Monday, December 19, 2011
I didn’t intend to write a blog post about my recent India trip. After all, I was in India last year and have a blog post about that trip and my first impressions of the country. I went over for work again, so I just wasn’t expecting to feel compelled to write another blog. But as I pondered the marketing slogan used to describe a country in a way that I probably would not have, I couldn’t help but think about all of things about India that do, in fact, make it incredible.
I think it’s important to first look at the definition of the word “incredible” and its synonyms: so extraordinary as to seem impossible; unbelievable; inconceivable; astonishing.
So perhaps it’s quite an accurate description after all. There are many things in India that I would consider unbelievable. Like the fact that there is such disparity between classes. We would ride to the firm in the hotel’s 7 Series BMW, right past people living in slums and on the street. And it wasn’t just us. There are some seriously rich people in India. While so many countless others live right in front of them, with nothing.
There are many things that I would consider inconceivable. Like how so many of the people in Mumbai live in the conditions that they do, every single day. And in America, most of us can’t fathom living without wifi or our daily Starbucks fix. And I found the crazy way that everything in Mumbai operates astonishing. No lanes on the roads, auto rickshaws weaving in and out of traffic, families of four on a motorcycle, plump, healthy cows standing next to scrawny, dirty goats and chickens. And the list goes on.
And then there are the things that incredible can be used to describe, like the smell that lurked in the air every morning when we left the hotel and got stronger by the end of the day when we left the office. This smell literally made me gag when it first hit my nose. And I still don’t know what it was, other than what I simply call the Mumbai funk. And then there’s the traffic, which is like nothing that I’ve ever seen before. And when you are stuck in traffic, on the streets of Mumbai, in a 7 Series BMW, you get attention. Unwanted attention.
I recall a conversation with one of my co-workers as we were driving to the office one day. She was commenting that her heart breaks for the many stray dogs that are on the street. And believe me, there are a lot. More than I’ve ever seen in any other country. I love animals too, and I’ll admit that it’s shocking to see these dogs just lying down or wandering around hopelessly. But my first reaction, was that it made me feel a bit better that this is the only life that they have ever known. So to them, it’s not bad. It’s just their life. They don’t know that life can be better. They weren’t living in someone’s home and then dumped on the streets.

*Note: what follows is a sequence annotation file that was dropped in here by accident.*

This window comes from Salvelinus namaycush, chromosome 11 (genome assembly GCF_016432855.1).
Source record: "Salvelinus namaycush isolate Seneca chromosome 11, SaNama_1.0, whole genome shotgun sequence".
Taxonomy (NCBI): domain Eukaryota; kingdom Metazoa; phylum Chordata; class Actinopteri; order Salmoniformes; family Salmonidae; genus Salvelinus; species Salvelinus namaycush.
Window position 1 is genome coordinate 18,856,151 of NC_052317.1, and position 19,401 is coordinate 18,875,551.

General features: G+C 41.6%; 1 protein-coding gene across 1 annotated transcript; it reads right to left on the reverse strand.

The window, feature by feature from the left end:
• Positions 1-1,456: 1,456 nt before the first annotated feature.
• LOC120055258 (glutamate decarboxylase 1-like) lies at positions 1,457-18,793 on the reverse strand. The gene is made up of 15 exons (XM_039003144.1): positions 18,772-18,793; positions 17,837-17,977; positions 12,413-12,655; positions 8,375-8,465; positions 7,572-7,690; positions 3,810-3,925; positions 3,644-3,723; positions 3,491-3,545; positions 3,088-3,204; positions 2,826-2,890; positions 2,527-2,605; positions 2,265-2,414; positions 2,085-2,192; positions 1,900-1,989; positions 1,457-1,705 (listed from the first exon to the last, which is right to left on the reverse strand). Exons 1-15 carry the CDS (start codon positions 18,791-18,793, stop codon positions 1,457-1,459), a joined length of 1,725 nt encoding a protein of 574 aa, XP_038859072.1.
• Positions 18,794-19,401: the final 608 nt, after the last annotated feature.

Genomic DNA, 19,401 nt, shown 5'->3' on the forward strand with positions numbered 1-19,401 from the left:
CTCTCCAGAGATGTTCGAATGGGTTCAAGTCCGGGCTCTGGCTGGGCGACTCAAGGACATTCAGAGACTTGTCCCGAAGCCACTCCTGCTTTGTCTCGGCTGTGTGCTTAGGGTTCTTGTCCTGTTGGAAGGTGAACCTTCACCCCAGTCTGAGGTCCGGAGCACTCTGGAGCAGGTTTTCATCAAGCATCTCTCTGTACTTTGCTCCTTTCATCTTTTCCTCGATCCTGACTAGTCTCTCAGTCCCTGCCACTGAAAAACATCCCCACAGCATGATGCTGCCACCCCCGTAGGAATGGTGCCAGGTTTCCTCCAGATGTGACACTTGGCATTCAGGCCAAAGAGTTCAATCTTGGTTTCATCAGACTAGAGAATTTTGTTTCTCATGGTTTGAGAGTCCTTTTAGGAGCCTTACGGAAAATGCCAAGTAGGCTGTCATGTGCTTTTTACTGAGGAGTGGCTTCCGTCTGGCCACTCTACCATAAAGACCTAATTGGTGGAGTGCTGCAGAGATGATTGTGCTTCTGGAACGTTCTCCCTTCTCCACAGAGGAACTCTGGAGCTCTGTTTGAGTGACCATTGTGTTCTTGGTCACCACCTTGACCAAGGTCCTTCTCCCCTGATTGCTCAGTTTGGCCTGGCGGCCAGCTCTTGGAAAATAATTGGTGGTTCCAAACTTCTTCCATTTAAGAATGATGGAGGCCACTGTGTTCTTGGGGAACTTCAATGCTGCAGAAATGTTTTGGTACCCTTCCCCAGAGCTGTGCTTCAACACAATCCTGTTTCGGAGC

Then I started thinking about the people of India. Would I say the same thing about them? Should the fact that they’ve not known any different in their lives mean that they don’t deserve better? The answer is a resounding NO! Of course they deserve better! Of course they deserve access to food and shelter and safety and healthcare. And the things that are so basic in life. Of course, of course, of course!
One day driving back to the hotel after work, the traffic was worse than normal. We ended up being stopped right in front of a row of shops. My co-worker and I noticed a lot of men sitting down on the sidewalk in rows. It’s not uncommon for Indian men to be sitting or squatting on the sidewalk or street, but for them to be in such a linear, organized manner was a bit odd. Nothing is linear or organized in Mumbai! Then men started pointing at our car and waving their hands, motioning for us to come over or get out. Then our driver told us that this is the area of town where people come to get fed, and where passers by will give money for this reason. So the men sitting on the sidewalk, were “in line” to be the next one fed. The restaurant owners solicit the money, and then feed the men as money is donated.
So I was conflicted the entire time I was in India. The professional part of me wanted to be in a 7 Series BMW with the doors locked and the air conditioning on. To live in my little JW Marriott bubble and not face the reality of Mumbai. And the human part of me hurt for the people that we passed on the streets every day on the way to work. It hurt for a country with so many people that it doesn’t know what to do. With so many things that need fixing, that it doesn’t know where to start. And with so much disparity amongst the population, that it can seem like a completely different world just around the corner.
But there is hope for India. I don’t want to portray a completely doomsday scenario. India has a lot to offer the world. Think about all of the shared services centers and call centers in India that handle a continual barrage of phone and email traffic from around the world. There are a lot of educated people in India, and they are very hard working. And you know what else? They are extremely gracious and accommodating people. I can’t say a bad thing about a single Indian that I came across.